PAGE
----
BT has signalled its return to the mobile consumer market by dipping the tip of one of its toes into the water with a simple bundled SIM offer - a move more calculated to meet its self-imposed target to launch into mobile before the end of this financial year. It’s just made it.
As expected BT Mobile is, initially, to be run as a MVNO on EE (the network BT is proposing to buy) and it’s very much a discount SIM offer stemming from the agreement it signed with EE last year. As BT itself phrases it in the press release - the SIMs are a “reward for its BT broadband customers.”
It has unveiled three ‘bring your own phone’ SIM plans: the entry level offers 500 MB of 4G data, unlimited texts and 200 minutes for £5 a month if you have BT Broadband, £10 a month you don’t. There’s a 2GB offer with unlimited texts and 500 minutes for £12 for BT customers (£17 for those without) and a top end 20GB with unlimited texts and voice minutes for just £20 (£25 for non BTers).
That shapes up as a reasonable offer in the UK market.
The ‘bring your own phone’ and buy a SIM approach makes all sorts of sense for multiplay. Mobile phones are highly personal fashion purchases while bundles of TV, broadband and voice are boring old ‘Dad’ purchases. While the twain can meet it’s all a bit awkward and so splitting the SIM from the phone purchase makes sense. BT will sell you a phone as well, if you must, from the BT Shop where it has four 4G handsets, starting from just £99 with a broadband voucher.
The BT move won’t set the mobile market on fire immediately, but it does establish BT in the mobile dimension and can be used to give the impression that the ultimate ‘multi-screen from a single provider’ is nearly here. Indeed BT is already making these sorts of noises. John Petter, chief executive of BT Consumer, wrapped the strands together in the press release:
“We are offering 4G on the UK’s biggest network along with unlimited access to the most extensive wi-fi coverage via our 5m BT Wi-fi hotspot network. Plus BT Sport and a discount of up to 50 per cent on your mobile tariff if you are a BT Broadband customer.”
Even with 20GB to play with per month, the average customer is unlikely to be able to stream BT sport onto his or her handset via the mobile network for very long. For one thing, EE’s 4G isn’t everywhere in the UK (it isn’t available where I live, for instance) and 3G would surely falter. WiFi is the answer for most people, but then that was available to BT mobile phone owning customers already.
The announcement has been greeted favourably by analysts. According to Steven Hartley, Practice Lead, Service Provider and Markets at Ovum, the fact that most 4G handsets in circulation today are still under contract reduces the pool of potential customers, but he says, the move can be seen as “another salvo in the ongoing BT and Sky battle for sports television supremacy.”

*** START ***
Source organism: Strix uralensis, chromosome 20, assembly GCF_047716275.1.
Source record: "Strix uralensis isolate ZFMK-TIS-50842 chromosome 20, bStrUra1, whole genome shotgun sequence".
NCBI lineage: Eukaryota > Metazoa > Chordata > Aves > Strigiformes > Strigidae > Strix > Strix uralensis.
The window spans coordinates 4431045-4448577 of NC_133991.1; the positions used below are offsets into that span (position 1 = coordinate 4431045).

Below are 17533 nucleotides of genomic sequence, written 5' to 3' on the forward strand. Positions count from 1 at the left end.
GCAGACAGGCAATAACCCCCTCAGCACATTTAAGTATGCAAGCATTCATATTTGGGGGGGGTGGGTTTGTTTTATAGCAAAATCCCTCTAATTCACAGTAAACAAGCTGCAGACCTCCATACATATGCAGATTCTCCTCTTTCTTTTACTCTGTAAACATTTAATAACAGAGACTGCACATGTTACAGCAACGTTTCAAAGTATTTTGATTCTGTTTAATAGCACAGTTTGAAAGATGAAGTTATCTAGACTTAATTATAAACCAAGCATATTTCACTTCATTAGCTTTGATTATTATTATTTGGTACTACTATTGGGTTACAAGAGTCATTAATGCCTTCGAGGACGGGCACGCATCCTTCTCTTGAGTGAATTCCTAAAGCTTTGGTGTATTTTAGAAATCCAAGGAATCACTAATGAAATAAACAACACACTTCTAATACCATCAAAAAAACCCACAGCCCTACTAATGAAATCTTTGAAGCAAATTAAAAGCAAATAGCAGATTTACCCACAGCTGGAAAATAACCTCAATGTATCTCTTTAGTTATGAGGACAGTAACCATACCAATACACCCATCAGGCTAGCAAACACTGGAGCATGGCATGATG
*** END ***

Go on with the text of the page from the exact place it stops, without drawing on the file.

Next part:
That BT Sport content consumed on the mobile network is counted against the user’s data allowance (no zero rating… at least not yet) he says is a bit of an inhibitor. Paolo Pescatore, director, multiplay and media, at CCS Insight, thinks “rivals should be threatened by this move and Sky in particular will need to react given how punchy BT’s SIM-only deals are. With this in mind Sky may need to launch mobile a lot sooner,” he says.
Coleago’s managing director, Graham Friend, is less enamoured by the attractions of multi-play which, he implies, is mostly a species of volume discounting - the more services taken, the lower the pricing. “Like most quad play operators,” he says, “BT has also heavily discounted, by up to 50 per cent, its mobile offer for existing customers as historically, discounting bundles of fixed line telephony, broadband Internet and television has been the only way to persuade customers to adopt them.”
So how might this whole thing evolve and how will the purchase of EE fit in, considering the competition difficulties now confronting the regulatory authorities in the UK? There may be a clue with BT’s determination to press ahead with its separate BT Mobile brand as an MVNO.
One possible outcome, it occurs to me, might be for BT Mobile to stay an MVNO when BT buys EE. EE itself would also become an MVNO on its own network while the underlying mobile network would become an infrastructure entity in much the way that Openreach is held by BT and operates now. Accounting separation (and the threat of complete separation) would give any MVNOs the regulator may insist be established, a better chance of survival and mobile competition a better chance of surviving too.
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